Attorney Malpractice Policy Rescinded due to Misrepresentation

Subjective belief no “claim” existed irrelevant when “circumstances” reasonably suggested a claim possible.

In an opinion written by Judge Amy J. St. Eve, the U.S. District Court for the Northern District of Illinois granted Minnesota Lawyers Mutual Insurance Company’s (“MLM”) motion for summary judgment allowing MLM to rescind the professional liability policies that MLM issued to Jerry A. Schulman, an Illinois-based patent and trademark attorney, due to a misrepresentation.

MLM issued a series of claims-made Lawyers Professional Liability Policies to Schulman.  MLM sought to rescind three policies it issued to Schulman from January 1, 2012 to January 1, 2015.  In December 2011, Schulman applied for the 2012 policy.  He signed a Firm Information Verification form, several Warranty Pages, and a Request-to-Issue form.  By signing these documents, Schulman represented to MLM that he was “not aware of any claims or circumstances that could result in claims or disciplinary actions” and that if one of his clients decides to abandon a patent application or allow a patent application to expire, such decision is memorialized in writing.  In December 2012 and December 2013, Schulman signed and submitted similar documents to apply for the 2013 and 2014 policies and in each year disclosed one incident “which could reasonably result in a claim being made against him.” These were incidents involving Kopta and ASICO, respectively.

Kopta filed a malpractice action against Schulman in 2013 which stemmed from an abandoned patent application.  In 2008, the United States Patent and Trademark Office (“PTO”) issued a Notice of Abandonment of Kopta’s patent application.  According to the malpractice suit, it was not until 2011 that Kopta was made aware of any issues surrounding her patent application.  In 2012, Schulman left a voicemail at MLM’s offices stating that he needed to report a claim.  MLM denied coverage for the matter citing that Schulman had knowledge of the claim prior to the submission of his application for the 2012 policy.   Schulman informed MLM of the malpractice suit once it was filed, and MLM agreed to defend under a full reservation of rights.

ASICO had many active matters with Schulman.  Schulman implemented a system where it sent docket sheets to ASICO each month, in part, to advise them on the status of their matters, “including whether the matters had been abandoned.”  According to Schulman’s deposition, some ASICO matters “went abandoned because [he] didn’t notice they went abandoned,” which “happened more than a just a few times.”  When applying for the 2012 policy, Schulman did not disclose to MLM the 2008, 2010, or 2011 Notices of Abandonment mailed to him or his 2010 discovery of a filing oversight.  When applying for the 2013 policy, Schulman failed to disclose the same information as well as a 2012 Notice of Abandonment.  In addition, when applying for the 2014 policy, Schulman failed to disclose his December 2013 admission to ASICO of a docketing error.  When applying for the 2014 policy, Schulman reported to MLM regarding the 2010 filing oversight after a meeting in 2013 with ASICO regarding the same.  After unanswered requests for more information, MLM filed the declaratory judgment action.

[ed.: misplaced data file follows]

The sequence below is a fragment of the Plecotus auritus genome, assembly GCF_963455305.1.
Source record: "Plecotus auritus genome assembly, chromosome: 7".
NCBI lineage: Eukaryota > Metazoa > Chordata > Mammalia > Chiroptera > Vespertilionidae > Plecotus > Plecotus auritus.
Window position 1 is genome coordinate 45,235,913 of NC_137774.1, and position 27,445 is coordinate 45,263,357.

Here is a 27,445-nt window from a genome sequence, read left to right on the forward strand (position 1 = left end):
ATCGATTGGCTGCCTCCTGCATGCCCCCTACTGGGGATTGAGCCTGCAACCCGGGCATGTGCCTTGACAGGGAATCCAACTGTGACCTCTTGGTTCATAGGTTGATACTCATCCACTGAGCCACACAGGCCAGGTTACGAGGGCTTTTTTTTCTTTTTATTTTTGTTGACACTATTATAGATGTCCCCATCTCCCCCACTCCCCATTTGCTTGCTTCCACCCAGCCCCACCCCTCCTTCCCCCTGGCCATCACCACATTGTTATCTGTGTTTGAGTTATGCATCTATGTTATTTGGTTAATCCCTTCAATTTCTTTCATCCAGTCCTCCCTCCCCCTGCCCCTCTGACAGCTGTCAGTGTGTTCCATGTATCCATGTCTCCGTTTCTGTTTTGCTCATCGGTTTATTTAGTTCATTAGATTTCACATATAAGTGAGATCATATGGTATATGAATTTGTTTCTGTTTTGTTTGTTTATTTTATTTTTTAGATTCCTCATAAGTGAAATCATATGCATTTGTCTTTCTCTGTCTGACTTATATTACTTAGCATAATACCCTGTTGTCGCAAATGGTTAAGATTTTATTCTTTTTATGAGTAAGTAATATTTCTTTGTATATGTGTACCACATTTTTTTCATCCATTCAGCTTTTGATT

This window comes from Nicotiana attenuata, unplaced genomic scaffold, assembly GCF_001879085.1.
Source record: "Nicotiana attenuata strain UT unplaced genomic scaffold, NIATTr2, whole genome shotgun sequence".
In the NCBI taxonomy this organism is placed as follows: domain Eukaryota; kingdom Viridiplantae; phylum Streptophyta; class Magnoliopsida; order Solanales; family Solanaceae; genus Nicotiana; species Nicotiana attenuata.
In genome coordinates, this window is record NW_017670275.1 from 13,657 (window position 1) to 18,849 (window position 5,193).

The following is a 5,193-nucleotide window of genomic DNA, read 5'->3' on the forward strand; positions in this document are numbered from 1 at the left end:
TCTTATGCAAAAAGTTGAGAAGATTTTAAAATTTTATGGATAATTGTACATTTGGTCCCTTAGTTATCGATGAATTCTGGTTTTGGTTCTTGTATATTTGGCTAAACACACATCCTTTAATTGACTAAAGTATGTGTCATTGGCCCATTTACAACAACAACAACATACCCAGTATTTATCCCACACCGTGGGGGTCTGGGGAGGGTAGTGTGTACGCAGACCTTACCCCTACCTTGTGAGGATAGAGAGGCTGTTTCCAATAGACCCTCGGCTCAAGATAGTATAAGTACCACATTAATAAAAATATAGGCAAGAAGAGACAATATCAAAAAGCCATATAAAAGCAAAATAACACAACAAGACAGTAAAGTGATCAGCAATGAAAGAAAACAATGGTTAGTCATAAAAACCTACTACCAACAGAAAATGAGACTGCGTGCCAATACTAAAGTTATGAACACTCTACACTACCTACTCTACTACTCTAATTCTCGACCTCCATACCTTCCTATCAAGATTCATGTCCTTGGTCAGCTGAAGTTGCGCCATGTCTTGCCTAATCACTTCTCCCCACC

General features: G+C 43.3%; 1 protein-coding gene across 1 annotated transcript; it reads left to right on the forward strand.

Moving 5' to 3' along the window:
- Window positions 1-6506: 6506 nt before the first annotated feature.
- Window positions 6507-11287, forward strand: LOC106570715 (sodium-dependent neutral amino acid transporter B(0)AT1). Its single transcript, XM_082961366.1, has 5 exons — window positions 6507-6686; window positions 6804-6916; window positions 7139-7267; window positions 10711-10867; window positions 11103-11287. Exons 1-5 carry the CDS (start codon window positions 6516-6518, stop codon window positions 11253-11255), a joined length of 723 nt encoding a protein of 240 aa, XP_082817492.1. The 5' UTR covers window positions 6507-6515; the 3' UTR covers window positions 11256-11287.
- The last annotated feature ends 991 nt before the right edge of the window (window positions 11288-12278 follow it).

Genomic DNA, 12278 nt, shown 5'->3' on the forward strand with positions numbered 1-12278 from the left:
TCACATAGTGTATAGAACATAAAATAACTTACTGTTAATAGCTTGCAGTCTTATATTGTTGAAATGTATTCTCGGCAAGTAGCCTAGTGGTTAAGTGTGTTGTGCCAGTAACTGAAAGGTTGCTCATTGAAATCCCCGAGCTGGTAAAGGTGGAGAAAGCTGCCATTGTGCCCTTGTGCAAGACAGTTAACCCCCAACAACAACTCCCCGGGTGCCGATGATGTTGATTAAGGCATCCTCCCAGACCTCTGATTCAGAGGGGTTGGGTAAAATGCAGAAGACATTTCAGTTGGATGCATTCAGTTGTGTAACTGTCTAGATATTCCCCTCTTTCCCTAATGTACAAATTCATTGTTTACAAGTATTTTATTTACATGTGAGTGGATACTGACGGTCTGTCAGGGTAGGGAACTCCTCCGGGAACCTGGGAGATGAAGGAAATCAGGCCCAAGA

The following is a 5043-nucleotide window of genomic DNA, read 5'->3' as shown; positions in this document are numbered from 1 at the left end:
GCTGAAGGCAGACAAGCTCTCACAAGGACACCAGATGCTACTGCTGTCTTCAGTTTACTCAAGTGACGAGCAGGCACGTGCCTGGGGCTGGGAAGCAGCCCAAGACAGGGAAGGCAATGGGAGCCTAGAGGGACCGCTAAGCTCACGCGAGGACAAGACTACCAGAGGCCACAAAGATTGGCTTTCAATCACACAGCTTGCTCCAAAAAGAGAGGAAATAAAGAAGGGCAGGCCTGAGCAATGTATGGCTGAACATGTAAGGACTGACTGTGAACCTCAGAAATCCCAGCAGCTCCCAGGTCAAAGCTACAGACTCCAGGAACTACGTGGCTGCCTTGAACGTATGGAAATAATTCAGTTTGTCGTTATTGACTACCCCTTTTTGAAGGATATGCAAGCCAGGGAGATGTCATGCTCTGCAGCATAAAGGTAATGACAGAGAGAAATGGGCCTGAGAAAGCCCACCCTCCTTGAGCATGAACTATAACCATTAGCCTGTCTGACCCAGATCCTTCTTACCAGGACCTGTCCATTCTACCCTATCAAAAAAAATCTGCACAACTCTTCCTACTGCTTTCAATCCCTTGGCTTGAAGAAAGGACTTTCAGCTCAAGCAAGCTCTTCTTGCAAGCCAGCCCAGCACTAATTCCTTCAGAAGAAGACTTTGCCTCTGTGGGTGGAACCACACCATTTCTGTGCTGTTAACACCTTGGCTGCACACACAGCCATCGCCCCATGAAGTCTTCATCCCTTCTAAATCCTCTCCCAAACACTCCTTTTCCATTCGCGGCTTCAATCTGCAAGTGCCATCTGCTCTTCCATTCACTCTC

MLM sought to rescind the 2012, 2013, and 2014 policies due to misrepresentation under Section 154 of the Illinois Insurance Code.  Under Section 154, in order for a misrepresentation to be grounds for recession it must (1) be false and (2) be made with an actual intent to deceive or “materially affect the acceptance of the risk or hazard assumed by the insurer.”  According to the court, “Schulman’s affirmative certification that he had no knowledge of any circumstances that could result in claims—coupled with his undisputed and repeated omissions concerning abandonment notices, petition dismissals, and docketing errors, even after his clients sent follow-up inquiries—prevented an adequate assessment of insurance risk.”

The court found Schulman’s argument that he did not believe any “claim” existed under the policies as irrelevant.  The application materials asked whether Schulman was aware of “any claims or circumstances that could reasonably result in claims or disciplinary action.”  The court noted that the application materials did not call for the subjective evaluation by the insured.  Moreover, the court found that Schulman’s undisputed failure to read the MLM policies and to understand the meaning of the term “claim” did not excuse his misstatements and omissions in completing the applications.   According to the court, “Illinois law charges an insured with ‘knowing the particulars of the policy.’”  In finding that Schulman made misrepresentations, the court held that it did not matter that he did not intend to mislead MLM because under Illinois law, “a misrepresentation, even if innocently made, can serve as the basis to void a policy.”

Lastly, the court evaluated the materiality of the misrepresentations.  Under Illinois law, testimony from the insurer’s underwriter may be used to establish materiality.  MLM’s underwriter stated that MLM would have declined to renew the policies or at a minimum required a higher premium for the increased risk had Schulman not made the misrepresentations on his application materials.  The court held that the misrepresentations made in Schulman’s application for the 2012, 2013 and 2014 policies were material; and, thus, granted MLM’s request for rescission.  Minnesota Lawyers Mut. Ins. Co. v. Jerry A. Schulman, No. 14-cv-50142 (N.D. Ill.  Sept. 19, 2016).

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